Want to find out more about Services? Watch the recording of our webinars on Services in February and March.
What are Services?
Services are your new 'unit' for use cases that consist of more than just one module and will enable you to arrange and manage your modules better. With Services, you can group modules that make up a specific use case and share these in one go with other Service collaborators. For example, a Service called 'Vacation Request' would contain several modules with different purposes and different interfaces for different people: Module A would consist of an interface for requesters, a person who wants to log their vacation, whereas Module B would be geared towards the approver, a line manager or the person the requester reports to.
Services thus allow you to organize your modules based on the process you are looking to automate and to share these modules in one go with the right collaborators. Collaborators are now added to the entire Service unit since they work closely together and do not need to be manually removed or added to each module.
Additional information on Services can also be found in our dedicated FAQ Services article.
Why do you need Services?
Since we started with BRYTER, we have learned that most use cases - processes or service flows that authors want to automate with BRYTER - consist of more than just one module. Instead, different types of users (e.g. "employees" and "managers") use different modules (e.g. "request vacation" and "approve/reject" modules, respectively) to work on the same case (e.g. an "absence request"). Services are our answer to that.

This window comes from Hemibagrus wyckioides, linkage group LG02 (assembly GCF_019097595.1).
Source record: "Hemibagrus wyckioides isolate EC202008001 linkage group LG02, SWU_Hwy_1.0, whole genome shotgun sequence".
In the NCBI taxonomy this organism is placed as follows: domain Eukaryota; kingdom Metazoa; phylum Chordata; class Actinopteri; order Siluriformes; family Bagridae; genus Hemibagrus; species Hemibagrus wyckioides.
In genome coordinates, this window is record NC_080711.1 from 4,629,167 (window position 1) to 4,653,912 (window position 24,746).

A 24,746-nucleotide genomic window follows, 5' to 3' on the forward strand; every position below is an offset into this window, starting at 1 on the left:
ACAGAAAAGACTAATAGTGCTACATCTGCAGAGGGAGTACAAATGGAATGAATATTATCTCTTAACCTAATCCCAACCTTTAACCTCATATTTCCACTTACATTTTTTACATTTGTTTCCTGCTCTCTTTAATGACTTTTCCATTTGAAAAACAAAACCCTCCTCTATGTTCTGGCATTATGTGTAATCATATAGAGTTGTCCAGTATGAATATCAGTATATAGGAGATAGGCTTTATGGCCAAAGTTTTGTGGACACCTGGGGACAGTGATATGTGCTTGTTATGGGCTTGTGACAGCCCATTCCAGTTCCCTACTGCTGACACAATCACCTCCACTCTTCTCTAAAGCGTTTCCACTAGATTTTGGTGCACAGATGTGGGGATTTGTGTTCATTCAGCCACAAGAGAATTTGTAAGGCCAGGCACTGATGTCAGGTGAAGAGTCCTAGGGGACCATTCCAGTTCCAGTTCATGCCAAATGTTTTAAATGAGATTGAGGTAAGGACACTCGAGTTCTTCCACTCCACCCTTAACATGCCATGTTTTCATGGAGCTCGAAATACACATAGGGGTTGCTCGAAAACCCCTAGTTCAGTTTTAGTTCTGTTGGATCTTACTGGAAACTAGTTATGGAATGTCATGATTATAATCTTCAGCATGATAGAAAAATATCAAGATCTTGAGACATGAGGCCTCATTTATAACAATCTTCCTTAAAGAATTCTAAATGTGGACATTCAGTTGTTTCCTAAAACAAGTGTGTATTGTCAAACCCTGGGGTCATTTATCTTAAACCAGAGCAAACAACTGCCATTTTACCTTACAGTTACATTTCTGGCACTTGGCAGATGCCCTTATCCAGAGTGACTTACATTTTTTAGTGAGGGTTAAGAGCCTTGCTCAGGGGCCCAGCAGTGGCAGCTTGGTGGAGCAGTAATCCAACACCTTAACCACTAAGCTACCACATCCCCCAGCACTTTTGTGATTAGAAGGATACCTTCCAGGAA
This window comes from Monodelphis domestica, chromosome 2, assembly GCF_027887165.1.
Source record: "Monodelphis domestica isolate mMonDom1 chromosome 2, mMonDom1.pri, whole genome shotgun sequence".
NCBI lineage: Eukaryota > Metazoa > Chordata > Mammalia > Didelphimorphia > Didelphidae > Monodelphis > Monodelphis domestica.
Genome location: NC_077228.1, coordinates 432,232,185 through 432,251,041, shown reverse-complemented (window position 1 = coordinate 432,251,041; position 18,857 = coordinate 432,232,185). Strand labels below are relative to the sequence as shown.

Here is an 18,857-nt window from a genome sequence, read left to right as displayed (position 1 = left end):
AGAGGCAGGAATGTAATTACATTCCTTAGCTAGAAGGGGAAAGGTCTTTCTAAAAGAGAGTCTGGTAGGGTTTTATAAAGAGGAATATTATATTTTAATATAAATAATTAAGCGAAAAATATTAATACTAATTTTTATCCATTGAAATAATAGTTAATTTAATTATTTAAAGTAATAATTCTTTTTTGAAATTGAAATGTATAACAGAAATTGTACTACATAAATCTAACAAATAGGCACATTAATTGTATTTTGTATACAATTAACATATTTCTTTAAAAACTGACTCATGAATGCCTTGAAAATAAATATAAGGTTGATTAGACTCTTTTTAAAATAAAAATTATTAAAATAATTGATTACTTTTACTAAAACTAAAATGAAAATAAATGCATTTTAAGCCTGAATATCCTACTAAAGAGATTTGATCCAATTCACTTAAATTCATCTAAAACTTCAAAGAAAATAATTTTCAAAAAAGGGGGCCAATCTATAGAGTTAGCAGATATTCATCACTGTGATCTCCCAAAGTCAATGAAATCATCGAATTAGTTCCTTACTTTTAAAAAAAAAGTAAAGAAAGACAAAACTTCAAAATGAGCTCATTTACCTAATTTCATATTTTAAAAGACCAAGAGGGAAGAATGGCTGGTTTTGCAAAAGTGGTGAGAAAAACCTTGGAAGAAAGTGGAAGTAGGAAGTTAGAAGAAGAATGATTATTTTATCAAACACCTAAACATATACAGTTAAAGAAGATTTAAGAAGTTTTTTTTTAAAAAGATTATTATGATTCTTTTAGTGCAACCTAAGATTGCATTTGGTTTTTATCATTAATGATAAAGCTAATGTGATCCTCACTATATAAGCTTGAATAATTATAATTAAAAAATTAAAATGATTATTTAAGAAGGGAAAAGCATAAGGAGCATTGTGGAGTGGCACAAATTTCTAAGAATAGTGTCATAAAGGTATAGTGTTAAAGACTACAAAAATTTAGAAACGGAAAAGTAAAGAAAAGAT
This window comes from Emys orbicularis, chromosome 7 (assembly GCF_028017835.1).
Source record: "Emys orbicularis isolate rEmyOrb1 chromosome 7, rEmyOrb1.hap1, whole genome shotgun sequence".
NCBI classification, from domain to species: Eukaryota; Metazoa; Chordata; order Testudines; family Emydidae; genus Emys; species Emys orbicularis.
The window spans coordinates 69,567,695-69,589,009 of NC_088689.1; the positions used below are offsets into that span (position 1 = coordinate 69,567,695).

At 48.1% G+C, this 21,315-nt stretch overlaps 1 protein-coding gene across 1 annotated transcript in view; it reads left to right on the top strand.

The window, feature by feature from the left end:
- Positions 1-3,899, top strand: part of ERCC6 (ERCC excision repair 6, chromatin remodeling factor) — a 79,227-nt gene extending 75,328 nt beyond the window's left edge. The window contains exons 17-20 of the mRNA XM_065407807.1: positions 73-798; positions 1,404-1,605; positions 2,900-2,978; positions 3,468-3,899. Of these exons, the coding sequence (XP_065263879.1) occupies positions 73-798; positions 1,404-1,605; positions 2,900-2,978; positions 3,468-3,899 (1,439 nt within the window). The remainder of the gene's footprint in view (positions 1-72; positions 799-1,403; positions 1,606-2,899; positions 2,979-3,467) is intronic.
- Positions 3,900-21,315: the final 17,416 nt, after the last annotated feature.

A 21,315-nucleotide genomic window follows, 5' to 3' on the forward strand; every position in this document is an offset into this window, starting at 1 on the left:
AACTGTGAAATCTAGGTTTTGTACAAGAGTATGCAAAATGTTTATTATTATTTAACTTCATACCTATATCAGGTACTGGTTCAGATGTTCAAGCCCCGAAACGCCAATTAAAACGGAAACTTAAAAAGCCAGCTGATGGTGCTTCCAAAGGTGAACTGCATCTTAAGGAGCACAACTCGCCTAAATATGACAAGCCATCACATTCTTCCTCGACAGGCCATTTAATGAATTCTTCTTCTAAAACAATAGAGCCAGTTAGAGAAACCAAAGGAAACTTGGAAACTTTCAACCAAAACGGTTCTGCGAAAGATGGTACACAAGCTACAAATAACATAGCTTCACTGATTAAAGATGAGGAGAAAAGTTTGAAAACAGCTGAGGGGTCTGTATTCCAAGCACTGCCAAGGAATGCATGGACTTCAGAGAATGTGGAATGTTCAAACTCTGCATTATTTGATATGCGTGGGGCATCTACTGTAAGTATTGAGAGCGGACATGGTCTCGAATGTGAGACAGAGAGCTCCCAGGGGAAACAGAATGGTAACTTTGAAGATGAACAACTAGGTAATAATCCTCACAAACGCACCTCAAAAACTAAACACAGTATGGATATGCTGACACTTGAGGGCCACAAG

Each use case that you want to automate with BRYTER is a Service. Services group and circumscribe the things that need to work together for a use case, e.g. multiple modules that redirect to each other or that work on the same data. All authors who have been made (Service) collaborators can see and change all constituent parts; they need only be invited to the project, rather than to each part individually.
Services also help with making your existing modules easier to manage, review, and maintain. Since a Service helps with bundling modules, you could consider partitioning existing modules and have modules dedicated to, for example, gathering information, creating documents, or approving requests.
How do you use Services?
By introducing Services, the architecture of your BRYTER Dashboard will change and you will now see a grid of your Services (not modules) after logging into your BRYTER platform.
After clicking on a Service, you will see a list of modules that are part of the Service:
First steps after Services have been introduced
Once Services are available, you will see that each module is wrapped in its own project. Every single module you own or can access as collaborator will now be a Service of the same name. Please note that all previous module collaborators will now be collaborators in the Service of the same name.
To group modules together, move them to the same project. Keep in mind that moving a module to a new or different Service will also influence the Service structure for all collaborators.
All Modules will now be visible in the target Service. Ensure that all collaborators of the original Modules are also Service collaborators.
You can now delete the empty Service: